Triathlon

Hoops is here to help you manage your sport and fitness obligations, and to find new opportunities. To help you do that, we’re going to be investigating activities which are a little off the beaten path.

This week we’re focusing on duathlons, triathlons and the world of multi-sport challenges.

 

“Welcome to the wonderful world of triathlon. You, my brave friend, have decided to take on not just one, not even two, but three sports in one race.”

Making the decision to get fit is an important mental step that deserves congratulations. But it’s not often that you would be described as brave for doing so.

But triathlon isn’t like most sports.

Comprising of open-water swim, cycling and running, the sport ranges in distance from the relatively friendly “sprint events” (400m swim, 10km cycle, 2.5km run) to Ironman events, notorious as one of the most difficult sporting events with a 2.8km swim, 180km cycle and 42km run. Yikes.

But that doesn’t mean that triathlon eventing should be the preserve of the super-fit. And to that end, performance sportswear brand Sundried have put together a guide to help to introduce beginners to the sport.

 

triathlon distances

“Swim like the boat sank, bike like you’ve stolen it, run for your life,” the guide ends – but Sundried ambassador and duathlon world champion Claire Steels told Hoops that events are more fun than that stark advice implies.

“The atmosphere is amazing,” she said.

“Everyone is so friendly and helpful when you’re first getting started and at the end of the race, whether you’ve come first or last, you’ve all covered the same distance and chances are you’ve all gone through the same emotions and pain within the race.

“There is a real air of respect between all of the competitors. Multi-sports challenge you in a number of ways – physically, mentally and emotionally – but you will also meet some incredibly inspiring people and make some lifelong friends.

“They’re sports that are open and welcoming to people of all levels and abilities, that’s the beauty of it.

“Coming from a team sport background it isn’t something I’ve really experienced before. You just want to win and them to lose. It’s not like that in multi-sports like duathlon and triathlon.”

 

“People think I am crazy”

Steels admitted that people close to her thought she was “crazy” when she took up the difficult sport, although at least she can say that she foregoes the open water element of triathlons, as she is a “terrible swimmer”.

But despite the intimidating reputation they hold, she said that multi-sports are “a lot more accessible than they used to be”, and gave Hoops some useful tips for starters looking to challenge themselves.

“You really don’t need to be a high standard to get started – you just need a pair of trainers and an open mind!” she said.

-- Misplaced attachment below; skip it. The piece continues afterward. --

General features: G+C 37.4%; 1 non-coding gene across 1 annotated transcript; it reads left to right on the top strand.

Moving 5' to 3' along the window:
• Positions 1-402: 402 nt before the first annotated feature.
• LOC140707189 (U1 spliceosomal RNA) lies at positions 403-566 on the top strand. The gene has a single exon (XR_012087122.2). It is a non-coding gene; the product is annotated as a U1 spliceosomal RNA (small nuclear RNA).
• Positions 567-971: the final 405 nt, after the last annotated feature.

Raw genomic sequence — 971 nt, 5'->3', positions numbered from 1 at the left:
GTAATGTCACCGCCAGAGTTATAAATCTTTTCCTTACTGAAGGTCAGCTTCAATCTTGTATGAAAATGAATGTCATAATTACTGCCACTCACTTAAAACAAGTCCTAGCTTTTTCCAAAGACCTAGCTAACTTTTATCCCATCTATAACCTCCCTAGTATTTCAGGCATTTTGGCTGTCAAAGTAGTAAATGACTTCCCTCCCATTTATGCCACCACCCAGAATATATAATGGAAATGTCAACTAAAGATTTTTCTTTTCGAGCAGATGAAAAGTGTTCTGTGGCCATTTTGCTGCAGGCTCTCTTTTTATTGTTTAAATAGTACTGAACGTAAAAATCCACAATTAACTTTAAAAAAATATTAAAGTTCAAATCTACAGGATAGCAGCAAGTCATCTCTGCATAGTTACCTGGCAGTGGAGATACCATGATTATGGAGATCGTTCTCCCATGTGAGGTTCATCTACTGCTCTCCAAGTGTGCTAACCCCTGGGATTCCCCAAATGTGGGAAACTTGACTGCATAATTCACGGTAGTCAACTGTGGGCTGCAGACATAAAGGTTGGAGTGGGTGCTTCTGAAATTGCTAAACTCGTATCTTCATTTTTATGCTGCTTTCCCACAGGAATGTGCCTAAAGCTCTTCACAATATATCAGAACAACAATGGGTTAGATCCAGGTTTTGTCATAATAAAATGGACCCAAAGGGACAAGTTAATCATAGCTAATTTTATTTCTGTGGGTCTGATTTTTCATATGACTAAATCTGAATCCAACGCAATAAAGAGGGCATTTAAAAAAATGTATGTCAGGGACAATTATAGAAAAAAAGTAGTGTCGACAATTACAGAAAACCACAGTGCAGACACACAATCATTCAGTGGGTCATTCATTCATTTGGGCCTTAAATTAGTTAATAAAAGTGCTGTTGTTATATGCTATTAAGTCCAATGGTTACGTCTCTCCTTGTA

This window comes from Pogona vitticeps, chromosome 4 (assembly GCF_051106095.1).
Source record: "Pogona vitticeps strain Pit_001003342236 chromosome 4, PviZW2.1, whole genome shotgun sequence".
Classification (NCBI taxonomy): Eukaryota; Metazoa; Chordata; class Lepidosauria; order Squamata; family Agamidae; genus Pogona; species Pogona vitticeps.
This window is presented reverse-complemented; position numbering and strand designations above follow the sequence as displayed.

“There are several sprint and super sprints races throughout the year which are great for first timers as they don’t require hours of training before race day and are a gentle introduction to the race and how the disciplines fit together.

“Multi-sports are a lot more accessible than they used to be. Start small and work towards achievable goals by setting yourself monthly targets that you can easily measure so that you can see progress.

“Be realistic with how much time you have to commit to training and ease yourself into it. Consistency is the key, if you can only train four hours a week most weeks, then just train four hours a week. That is a lot better than training for eight hours one week and then not doing anything the following week.

“Finding someone to train with is a great motivational tool too. It can help keep your training varied and also make it a lot more fun!”

 

“There’s a real sense of community”

Multi-sports may well have become more accessible – but that doesn’t mean that people will take up the sport.

Why should people take up duathlons or triathlons?

“They’re a great opportunity to try different sports and see which you prefer,” said Steels.

“Yes they are challenging as they are multiple sports in one event, but that can also be a blessing. You get so much variety in them.

“They are fun and everyone is so friendly, people lend you their pump, give you info about the course, tips about transition – there’s a real sense of community.

“You are all in the race together, not racing against each other, but together taking on the challenge of the sport itself.”

 

What next?

Hoops is now available in app stores, so you can use us to find opportunities for any sport or fitness activity you can think of. Simply click here to download the app for Android, and here for iOS – or search for Hoops Connect.

Just because Hoops is out, it doesn’t mean that our work ends. In fact, it’s only just beginning. So, if you want to keep up with how we’re driving the app forwards, click here to subscribe to our emails, and follow us on TwitterFacebookInstagram, PinterestLinkedInMedium and even on Spotify. We’re everywhere, and hopefully we’ll be on your phone soon too!

Jump in.

Hoops App logo

 

 

Leave a Reply

Your email address will not be published. Required fields are marked *

You may use these HTML tags and attributes: <a href="" title=""> <abbr title=""> <acronym title=""> <b> <blockquote cite=""> <cite> <code> <del datetime=""> <em> <i> <q cite=""> <s> <strike> <strong>